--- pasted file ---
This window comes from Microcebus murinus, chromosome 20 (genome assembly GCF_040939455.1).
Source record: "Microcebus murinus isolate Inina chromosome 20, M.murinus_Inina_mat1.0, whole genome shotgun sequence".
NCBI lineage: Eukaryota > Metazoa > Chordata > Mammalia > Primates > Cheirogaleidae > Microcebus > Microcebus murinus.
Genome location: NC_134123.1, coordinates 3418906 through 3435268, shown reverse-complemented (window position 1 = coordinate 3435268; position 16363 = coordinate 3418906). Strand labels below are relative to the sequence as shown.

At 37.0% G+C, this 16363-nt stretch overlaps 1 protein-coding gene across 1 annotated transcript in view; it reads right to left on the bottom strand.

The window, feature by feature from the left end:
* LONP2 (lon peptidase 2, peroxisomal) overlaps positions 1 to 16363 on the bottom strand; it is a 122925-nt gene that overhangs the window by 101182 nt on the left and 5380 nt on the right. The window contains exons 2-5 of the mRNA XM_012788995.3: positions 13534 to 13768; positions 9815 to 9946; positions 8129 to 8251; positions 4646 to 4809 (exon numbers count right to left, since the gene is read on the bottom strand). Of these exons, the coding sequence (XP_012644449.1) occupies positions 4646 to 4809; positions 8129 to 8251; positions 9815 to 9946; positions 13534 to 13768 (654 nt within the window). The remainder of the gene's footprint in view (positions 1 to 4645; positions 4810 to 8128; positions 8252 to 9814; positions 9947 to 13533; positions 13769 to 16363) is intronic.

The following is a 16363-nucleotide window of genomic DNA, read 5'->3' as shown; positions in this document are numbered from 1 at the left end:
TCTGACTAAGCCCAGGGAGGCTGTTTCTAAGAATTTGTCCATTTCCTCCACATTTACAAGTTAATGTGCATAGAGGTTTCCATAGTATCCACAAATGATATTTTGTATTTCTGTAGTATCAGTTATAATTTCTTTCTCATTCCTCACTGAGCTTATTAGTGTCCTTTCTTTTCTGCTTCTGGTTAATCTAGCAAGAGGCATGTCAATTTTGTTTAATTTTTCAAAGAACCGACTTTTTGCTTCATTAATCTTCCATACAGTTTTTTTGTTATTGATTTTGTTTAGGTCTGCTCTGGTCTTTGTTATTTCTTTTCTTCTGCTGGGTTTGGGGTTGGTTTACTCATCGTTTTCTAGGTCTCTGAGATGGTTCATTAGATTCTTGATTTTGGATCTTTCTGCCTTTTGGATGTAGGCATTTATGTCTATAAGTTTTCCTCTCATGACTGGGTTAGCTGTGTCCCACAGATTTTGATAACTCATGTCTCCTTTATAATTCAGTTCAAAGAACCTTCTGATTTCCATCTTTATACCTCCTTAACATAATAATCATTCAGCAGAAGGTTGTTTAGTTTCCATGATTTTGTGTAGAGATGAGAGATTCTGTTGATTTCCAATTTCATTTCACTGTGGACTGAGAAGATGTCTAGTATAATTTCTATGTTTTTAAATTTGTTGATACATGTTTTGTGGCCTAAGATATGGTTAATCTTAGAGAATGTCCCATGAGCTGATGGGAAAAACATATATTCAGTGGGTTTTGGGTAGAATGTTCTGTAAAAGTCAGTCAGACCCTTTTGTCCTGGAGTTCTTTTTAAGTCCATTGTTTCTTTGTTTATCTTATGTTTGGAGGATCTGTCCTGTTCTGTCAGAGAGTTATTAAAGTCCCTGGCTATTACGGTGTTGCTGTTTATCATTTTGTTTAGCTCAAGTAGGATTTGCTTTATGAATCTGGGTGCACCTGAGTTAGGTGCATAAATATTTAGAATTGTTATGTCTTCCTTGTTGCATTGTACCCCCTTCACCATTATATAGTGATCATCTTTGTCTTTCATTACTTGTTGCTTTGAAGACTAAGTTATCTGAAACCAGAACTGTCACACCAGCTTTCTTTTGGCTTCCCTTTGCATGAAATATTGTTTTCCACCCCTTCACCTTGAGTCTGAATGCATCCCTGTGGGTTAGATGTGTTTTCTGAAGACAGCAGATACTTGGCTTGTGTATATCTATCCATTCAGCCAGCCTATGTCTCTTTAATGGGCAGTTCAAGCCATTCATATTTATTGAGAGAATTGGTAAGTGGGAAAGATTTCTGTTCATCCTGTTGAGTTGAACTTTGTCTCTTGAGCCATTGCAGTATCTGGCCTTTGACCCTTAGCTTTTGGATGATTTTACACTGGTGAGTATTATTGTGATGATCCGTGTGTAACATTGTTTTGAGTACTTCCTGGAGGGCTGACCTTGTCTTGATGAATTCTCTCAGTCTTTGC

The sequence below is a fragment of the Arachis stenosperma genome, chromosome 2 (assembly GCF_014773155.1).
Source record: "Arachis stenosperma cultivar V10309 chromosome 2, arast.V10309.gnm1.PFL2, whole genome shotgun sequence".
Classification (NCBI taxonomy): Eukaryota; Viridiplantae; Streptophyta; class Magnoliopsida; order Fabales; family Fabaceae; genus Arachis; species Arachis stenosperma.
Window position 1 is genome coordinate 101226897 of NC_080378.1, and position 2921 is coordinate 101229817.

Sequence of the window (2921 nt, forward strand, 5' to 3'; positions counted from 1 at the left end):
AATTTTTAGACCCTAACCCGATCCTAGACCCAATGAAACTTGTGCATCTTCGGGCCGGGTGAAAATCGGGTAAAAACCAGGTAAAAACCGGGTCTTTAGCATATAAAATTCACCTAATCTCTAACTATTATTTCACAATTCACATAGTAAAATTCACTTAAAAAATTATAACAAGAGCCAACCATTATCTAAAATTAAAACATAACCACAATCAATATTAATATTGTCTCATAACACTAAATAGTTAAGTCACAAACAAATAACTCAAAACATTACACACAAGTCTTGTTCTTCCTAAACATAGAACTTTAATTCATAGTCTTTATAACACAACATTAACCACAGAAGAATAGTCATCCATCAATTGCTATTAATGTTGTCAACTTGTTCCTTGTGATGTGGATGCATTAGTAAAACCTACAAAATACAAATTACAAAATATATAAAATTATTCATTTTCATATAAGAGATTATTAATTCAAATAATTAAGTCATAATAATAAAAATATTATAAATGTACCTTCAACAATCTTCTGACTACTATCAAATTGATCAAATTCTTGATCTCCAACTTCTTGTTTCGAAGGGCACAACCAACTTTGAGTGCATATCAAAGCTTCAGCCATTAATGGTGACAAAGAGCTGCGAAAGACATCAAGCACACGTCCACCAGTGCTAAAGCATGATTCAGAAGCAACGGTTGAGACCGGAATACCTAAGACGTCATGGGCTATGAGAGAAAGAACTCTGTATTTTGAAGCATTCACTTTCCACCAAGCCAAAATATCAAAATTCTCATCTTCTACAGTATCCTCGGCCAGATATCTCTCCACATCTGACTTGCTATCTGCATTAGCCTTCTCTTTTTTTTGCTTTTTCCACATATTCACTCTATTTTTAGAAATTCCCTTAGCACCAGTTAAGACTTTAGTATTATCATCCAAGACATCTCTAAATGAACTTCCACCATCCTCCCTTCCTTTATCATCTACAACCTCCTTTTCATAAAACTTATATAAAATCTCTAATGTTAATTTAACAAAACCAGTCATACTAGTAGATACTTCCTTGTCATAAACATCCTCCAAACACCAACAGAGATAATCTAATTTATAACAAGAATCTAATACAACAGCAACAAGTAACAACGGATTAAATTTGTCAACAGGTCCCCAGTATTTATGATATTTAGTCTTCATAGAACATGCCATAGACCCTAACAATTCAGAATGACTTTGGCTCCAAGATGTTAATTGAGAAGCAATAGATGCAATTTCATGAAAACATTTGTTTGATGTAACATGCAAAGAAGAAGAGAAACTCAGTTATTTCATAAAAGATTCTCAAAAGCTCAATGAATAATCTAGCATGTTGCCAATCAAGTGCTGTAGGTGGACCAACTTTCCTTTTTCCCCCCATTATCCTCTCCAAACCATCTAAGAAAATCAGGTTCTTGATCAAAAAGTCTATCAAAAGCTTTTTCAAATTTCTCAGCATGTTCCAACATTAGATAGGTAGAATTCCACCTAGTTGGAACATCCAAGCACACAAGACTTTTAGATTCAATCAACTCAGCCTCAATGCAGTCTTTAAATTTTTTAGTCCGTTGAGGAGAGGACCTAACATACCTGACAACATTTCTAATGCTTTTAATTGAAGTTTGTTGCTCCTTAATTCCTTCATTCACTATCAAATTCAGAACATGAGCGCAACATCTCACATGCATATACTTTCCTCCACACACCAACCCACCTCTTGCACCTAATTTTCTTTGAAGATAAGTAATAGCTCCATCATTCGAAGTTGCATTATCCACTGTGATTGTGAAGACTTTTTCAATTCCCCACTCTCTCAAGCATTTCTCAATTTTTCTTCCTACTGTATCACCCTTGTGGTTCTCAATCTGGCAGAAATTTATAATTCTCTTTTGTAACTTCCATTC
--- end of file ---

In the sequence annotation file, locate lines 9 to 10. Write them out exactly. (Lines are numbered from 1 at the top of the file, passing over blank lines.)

TCTGACTAAGCCCAGGGAGGCTGTTTCTAAGAATTTGTCCATTTCCTCCACATTTACAAGTTAATGTGCATAGAGGTTTCCATAGTATCCACAAATGATATTTTGTATTTCTGTAGTATCAGTTATAATTTCTTTCTCATTCCTCACTGAGCTTATTAGTGTCCTTTCTTTTCTGCTTCTGGTTAATCTAGCAAGAGGCATGTCAATTTTGTTTAATTTTTCAAAGAACCGACTTTTTGCTTCATTAATCTTCCATACAGTTTTTTTGTTATTGATTTTGTTTAGGTCTGCTCTGGTCTTTGTTATTTCTTTTCTTCTGCTGGGTTTGGGGTTGGTTTACTCATCGTTTTCTAGGTCTCTGAGATGGTTCATTAGATTCTTGATTTTGGATCTTTCTGCCTTTTGGATGTAGGCATTTATGTCTATAAGTTTTCCTCTCATGACTGGGTTAGCTGTGTCCCACAGATTTTGATAACTCATGTCTCCTTTATAATTCAGTTCAAAGAACCTTCTGATTTCCATCTTTATACCTCCTTAACATAATAATCATTCAGCAGAAGGTTGTTTAGTTTCCATGATTTTGTGTAGAGATGAGAGATTCTGTTGATTTCCAATTTCATTTCACTGTGGACTGAGAAGATGTCTAGTATAATTTCTATGTTTTTAAATTTGTTGATACATGTTTTGTGGCCTAAGATATGGTTAATCTTAGAGAATGTCCCATGAGCTGATGGGAAAAACATATATTCAGTGGGTTTTGGGTAGAATGTTCTGTAAAAGTCAGTCAGACCCTTTTGTCCTGGAGTTCTTTTTAAGTCCATTGTTTCTTTGTTTATCTTATGTTTGGAGGATCTGTCCTGTTCTGTCAGAGAGTTATTAAAGTCCCTGGCTATTACGGTGTTGCTGTTTATCATTTTGTTTAGCTCAAGTAGGATTTGCTTTATGAATCTGGGTGCACCTGAGTTAGGTGCATAAATATTTAGAATTGTTATGTCTTCCTTGTTGCATTGTACCCCCTTCACCATTATATAGTGATCATCTTTGTCTTTCATTACTTGTTGCTTTGAAGACTAAGTTATCTGAAACCAGAACTGTCACACCAGCTTTCTTTTGGCTTCCCTTTGCATGAAATATTGTTTTCCACCCCTTCACCTTGAGTCTGAATGCATCCCTGTGGGTTAGATGTGTTTTCTGAAGACAGCAGATACTTGGCTTGTGTATATCTATCCATTCAGCCAGCCTATGTCTCTTTAATGGGCAGTTCAAGCCATTCATATTTATTGAGAGAATTGGTAAGTGGGAAAGATTTCTGTTCATCCTGTTGAGTTGAACTTTGTCTCTTGAGCCATTGCAGTATCTGGCCTTTGACCCTTAGCTTTTGGATGATTTTACACTGGTGAGTATTATTGTGATGATCCGTGTGTAACATTGTTTTGAGTACTTCCTGGAGGGCTGACCTTGTCTTGATGAATTCTCTCAGTCTTTGC

The sequence below is a fragment of the Arachis stenosperma genome, chromosome 2 (assembly GCF_014773155.1).